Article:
Starting Over

Chemical Care   |  

FROM TLC Staff   |  

May 22, 2011 |

 

 

Renovate or reestablish?

Removing existing turf and starting from scratch can be a scary proposition for a lot of clients. Typically, though, if their property has less than 60 percent of desirable turf covering the ground, they should consider reestablishment.

Renovation is the less severe overseeding of turf to achieve a more substantial lawn through scalping with a mower, and any combination of aerating, verticutting, and/or topdressing to maximize seed-to-soil contact. It can be a less intimidating option for those clients who can’t commit to a complete overhaul.

“There is no better time to give your cool-season lawn the attention it craves than in the late summer to early fall.”

2. ’Tis the season

“There is no better time to give your cool-season lawn the attention it craves than in the late summer to early fall. The cooler growing season provides turf plants a chance to regenerate themselves,” says Bruce Hellerick, senior horticulturist for Brickman’s PennDel Division. Weeds begin to wane and will pose less competition for seedlings, giving them opportunity to get well-established before cold weather sets in.

3. Out with the old

Killing out what’s left of existing turf is easily accomplished with a non-selective herbicide, such as RoundUp or Kleenup. Zac Reicher, Ph.D, professor of turfgrass science at the University of Nebraska, says that multiple applications two weeks apart may be necessary for tough-to-control grasses like nimblewill, but difficult weeds like quackgrass may never truly be controlled.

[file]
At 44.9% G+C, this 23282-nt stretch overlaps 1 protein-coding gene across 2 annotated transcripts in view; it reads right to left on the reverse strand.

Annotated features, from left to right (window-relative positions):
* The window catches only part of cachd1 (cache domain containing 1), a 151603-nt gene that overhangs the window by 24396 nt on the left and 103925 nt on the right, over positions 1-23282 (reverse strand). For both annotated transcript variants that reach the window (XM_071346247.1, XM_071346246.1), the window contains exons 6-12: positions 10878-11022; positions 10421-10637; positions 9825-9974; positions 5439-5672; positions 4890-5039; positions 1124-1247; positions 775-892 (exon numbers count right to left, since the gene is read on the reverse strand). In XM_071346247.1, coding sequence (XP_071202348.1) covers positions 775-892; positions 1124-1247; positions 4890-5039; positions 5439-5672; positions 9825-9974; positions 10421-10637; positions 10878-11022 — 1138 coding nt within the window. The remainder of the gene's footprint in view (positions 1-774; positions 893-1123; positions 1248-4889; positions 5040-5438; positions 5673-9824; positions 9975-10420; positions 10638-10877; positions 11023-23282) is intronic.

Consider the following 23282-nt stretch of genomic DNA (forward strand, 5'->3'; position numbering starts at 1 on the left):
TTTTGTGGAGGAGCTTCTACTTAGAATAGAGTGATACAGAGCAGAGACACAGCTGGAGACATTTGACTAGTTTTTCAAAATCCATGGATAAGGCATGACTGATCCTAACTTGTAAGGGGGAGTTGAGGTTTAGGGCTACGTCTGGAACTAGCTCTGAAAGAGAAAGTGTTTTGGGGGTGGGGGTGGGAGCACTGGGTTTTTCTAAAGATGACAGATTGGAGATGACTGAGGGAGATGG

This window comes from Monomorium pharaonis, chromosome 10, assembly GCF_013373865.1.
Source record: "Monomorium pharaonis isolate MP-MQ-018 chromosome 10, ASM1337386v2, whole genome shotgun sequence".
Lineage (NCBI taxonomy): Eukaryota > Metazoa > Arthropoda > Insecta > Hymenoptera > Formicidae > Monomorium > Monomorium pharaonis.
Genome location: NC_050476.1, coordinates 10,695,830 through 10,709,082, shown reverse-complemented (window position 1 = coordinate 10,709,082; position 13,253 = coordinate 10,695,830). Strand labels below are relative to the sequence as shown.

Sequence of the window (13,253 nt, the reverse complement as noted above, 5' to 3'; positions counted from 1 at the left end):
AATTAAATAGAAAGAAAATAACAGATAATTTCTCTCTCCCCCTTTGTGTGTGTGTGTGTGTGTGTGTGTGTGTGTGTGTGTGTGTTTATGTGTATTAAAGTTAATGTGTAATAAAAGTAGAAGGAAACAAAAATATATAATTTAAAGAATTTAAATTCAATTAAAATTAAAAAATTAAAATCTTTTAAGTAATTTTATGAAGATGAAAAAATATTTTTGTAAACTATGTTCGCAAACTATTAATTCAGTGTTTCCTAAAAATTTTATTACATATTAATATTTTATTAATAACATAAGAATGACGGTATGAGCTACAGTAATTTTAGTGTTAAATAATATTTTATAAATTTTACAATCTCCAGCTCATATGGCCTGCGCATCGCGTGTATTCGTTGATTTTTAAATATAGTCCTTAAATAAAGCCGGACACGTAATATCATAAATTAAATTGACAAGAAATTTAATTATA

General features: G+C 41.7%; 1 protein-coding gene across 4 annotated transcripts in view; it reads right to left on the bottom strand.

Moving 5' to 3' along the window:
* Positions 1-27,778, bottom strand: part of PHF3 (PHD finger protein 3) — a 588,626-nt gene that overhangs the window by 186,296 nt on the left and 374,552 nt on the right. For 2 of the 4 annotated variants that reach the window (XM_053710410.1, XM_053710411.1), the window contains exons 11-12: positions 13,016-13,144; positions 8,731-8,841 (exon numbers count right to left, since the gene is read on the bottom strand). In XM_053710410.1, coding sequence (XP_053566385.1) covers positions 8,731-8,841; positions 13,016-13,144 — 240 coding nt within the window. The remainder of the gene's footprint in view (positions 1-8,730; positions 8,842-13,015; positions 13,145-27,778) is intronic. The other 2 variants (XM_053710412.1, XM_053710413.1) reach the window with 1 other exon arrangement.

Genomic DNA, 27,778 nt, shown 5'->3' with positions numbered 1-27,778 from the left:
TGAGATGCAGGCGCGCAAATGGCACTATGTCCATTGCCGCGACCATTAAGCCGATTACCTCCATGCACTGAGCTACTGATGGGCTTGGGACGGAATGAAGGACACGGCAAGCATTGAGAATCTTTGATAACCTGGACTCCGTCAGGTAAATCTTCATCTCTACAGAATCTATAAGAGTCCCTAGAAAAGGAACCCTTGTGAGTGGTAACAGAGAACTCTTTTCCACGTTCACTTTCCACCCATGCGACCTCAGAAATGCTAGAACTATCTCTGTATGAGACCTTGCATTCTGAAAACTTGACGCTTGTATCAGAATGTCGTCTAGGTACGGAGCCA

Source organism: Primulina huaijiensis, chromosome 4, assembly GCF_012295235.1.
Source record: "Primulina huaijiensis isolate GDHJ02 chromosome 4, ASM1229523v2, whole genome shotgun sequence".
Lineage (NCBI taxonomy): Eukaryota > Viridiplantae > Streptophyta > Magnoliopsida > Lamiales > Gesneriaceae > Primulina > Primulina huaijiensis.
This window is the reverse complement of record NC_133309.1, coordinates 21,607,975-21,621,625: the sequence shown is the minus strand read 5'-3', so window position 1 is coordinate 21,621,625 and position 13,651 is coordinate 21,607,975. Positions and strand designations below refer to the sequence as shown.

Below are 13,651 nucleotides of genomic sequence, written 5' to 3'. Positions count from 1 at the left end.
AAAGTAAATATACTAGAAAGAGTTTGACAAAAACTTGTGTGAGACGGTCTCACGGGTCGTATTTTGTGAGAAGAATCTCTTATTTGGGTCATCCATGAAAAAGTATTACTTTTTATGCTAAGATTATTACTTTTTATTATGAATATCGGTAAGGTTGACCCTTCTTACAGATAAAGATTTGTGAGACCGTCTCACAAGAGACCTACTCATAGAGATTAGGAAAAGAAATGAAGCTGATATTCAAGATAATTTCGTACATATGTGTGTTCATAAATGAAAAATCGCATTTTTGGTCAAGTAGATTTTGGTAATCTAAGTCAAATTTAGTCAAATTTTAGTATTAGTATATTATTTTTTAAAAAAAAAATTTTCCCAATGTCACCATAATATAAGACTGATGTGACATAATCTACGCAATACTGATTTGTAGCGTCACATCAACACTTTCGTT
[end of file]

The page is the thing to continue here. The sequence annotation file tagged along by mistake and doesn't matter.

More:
4. Timing is everything

Wait at least three days before taking the next step in reestablishment if you’ve treated the site with a non-selective herbicide. If you can wait longer, even better. “Allowing the existing dead grass to decompose for a month or more makes the next step easier and allows for repeat applications of glyphosate to ensure complete kill,” advises Reicher.

5. Prepping makes perfect

The type of soil you’re working with will define how you prepare the area for new seed or sod. Soils that aren’t compacted and that don’t have thatch: Use an aerator to expose the soil. “A power rake set to cut 1/8 to ¼ inch into the soil also will work well,” says Reicher.

If you have good soil but a thick layer of thatch: Use a power rake to get rid of as much thatch as possible. A sod cutter may be necessary for thatch that is more than an inch thick, and Reicher says that you may even need to rotary till the soil, turning under the thatch. And if it is a clay, turning in this organic layer will help improve the soil.

Compacted soils present the toughest challenge. Start by tilling the soil 4 inches or more then raking the surface smooth. Allow it to settle for a week or two, irrigating the area and compacting slightly with the wheels of a utility tractor or other implement, suggests Reicher.

6. Making amends

If you’re working with heavy, clay soils, introduce compost by tilling it into the site. Reicher recommends applying an inch of compost, tilling, then repeating, tilling in a different direction to insure uniform incorporation of a few inches of compost.

7. To seed, or not to seed

In most cases, seeding is the more practical way to go because it’s less expensive for your customer. However, there are situations where sod works better, especially in areas with a lot of traffic or high visibility.

If you do seed, follow up by lightly raking the soil to incorporate the seed in the top ¼ inch, says Reicher, and roll the area with a light roller to ensure seed-soil contact.